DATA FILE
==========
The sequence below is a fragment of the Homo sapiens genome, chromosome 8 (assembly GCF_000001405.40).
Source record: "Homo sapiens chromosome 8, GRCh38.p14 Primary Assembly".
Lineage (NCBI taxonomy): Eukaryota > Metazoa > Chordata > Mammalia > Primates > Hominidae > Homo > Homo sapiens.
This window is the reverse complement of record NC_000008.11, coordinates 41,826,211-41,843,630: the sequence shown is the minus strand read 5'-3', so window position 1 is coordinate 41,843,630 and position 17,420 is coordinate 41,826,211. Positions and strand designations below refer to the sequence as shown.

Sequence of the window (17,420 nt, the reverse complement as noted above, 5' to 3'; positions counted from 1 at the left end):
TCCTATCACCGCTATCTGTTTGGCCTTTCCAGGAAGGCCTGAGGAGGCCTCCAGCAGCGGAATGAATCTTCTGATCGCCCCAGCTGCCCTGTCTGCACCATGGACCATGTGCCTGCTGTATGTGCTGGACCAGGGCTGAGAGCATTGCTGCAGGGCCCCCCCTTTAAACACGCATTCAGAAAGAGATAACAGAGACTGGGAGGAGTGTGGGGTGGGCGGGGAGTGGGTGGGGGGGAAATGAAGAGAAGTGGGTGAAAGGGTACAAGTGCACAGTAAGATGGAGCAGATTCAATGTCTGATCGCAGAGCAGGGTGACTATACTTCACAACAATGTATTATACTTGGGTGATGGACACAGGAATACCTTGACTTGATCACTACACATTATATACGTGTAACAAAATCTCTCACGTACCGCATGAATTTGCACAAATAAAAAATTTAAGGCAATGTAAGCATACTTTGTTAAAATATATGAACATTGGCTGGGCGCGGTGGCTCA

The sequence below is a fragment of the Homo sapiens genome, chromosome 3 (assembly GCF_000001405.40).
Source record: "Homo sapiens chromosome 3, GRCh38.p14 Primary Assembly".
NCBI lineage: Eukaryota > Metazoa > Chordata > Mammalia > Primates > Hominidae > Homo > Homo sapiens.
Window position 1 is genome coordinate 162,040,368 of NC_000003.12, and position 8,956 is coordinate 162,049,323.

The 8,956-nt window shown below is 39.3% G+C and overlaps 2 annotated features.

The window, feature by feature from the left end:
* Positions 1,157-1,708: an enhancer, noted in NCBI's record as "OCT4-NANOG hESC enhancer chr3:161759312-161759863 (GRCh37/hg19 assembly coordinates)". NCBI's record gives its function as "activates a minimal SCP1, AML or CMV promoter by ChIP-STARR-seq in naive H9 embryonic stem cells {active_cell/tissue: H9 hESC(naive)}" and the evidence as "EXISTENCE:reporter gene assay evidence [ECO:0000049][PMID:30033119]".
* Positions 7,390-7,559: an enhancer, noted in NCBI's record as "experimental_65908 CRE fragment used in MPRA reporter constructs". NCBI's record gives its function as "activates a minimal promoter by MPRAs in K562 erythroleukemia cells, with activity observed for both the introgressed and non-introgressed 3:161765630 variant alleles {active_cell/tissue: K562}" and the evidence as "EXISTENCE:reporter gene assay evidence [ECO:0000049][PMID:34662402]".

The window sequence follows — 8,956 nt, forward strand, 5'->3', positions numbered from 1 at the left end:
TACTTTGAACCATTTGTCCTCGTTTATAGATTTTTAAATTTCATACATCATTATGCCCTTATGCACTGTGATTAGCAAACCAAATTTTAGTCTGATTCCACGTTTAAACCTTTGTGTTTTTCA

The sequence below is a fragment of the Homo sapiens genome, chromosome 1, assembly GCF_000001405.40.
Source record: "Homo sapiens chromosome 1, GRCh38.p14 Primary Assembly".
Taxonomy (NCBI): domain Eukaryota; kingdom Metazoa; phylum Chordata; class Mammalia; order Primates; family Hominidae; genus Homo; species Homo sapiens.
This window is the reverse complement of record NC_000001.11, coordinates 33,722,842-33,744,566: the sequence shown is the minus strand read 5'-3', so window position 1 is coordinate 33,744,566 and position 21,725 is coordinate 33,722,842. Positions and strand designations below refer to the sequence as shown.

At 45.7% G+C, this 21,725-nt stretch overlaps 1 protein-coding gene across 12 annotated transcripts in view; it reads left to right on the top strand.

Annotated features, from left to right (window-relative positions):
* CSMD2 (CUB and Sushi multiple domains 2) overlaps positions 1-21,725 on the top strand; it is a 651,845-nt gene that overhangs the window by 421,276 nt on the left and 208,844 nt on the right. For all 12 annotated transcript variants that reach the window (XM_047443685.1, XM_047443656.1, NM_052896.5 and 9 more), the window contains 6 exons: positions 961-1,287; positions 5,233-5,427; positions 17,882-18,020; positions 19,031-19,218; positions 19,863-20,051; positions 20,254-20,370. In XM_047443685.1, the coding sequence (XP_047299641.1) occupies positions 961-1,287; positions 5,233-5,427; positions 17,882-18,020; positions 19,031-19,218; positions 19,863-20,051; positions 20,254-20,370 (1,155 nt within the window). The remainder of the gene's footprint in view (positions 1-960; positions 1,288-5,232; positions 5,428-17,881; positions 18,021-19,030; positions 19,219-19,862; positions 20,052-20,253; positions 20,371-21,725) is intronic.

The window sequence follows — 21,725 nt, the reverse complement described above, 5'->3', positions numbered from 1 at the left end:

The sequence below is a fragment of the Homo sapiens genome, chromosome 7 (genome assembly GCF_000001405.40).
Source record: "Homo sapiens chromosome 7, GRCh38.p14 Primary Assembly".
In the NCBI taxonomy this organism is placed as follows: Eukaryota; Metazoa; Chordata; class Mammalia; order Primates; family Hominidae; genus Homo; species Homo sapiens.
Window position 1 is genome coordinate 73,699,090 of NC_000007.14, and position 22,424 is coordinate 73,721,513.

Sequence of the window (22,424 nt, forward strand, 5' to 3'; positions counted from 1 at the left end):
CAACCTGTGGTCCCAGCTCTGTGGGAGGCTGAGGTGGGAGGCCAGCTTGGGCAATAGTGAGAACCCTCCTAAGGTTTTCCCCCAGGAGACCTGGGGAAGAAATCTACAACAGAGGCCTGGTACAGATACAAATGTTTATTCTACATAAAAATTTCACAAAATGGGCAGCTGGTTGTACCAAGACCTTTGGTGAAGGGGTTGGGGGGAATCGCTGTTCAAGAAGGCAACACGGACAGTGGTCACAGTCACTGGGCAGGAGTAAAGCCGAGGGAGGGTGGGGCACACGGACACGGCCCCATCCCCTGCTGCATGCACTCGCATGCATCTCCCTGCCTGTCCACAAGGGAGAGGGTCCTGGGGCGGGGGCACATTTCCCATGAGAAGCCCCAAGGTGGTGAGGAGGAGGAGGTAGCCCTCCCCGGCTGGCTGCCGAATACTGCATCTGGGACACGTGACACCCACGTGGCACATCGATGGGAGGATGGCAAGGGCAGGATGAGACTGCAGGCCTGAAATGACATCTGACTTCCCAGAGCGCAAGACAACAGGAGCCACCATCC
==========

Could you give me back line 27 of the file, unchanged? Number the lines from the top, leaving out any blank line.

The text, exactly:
In the NCBI taxonomy this organism is placed as follows: Eukaryota; Metazoa; Chordata; class Mammalia; order Primates; family Hominidae; genus Homo; species Homo sapiens.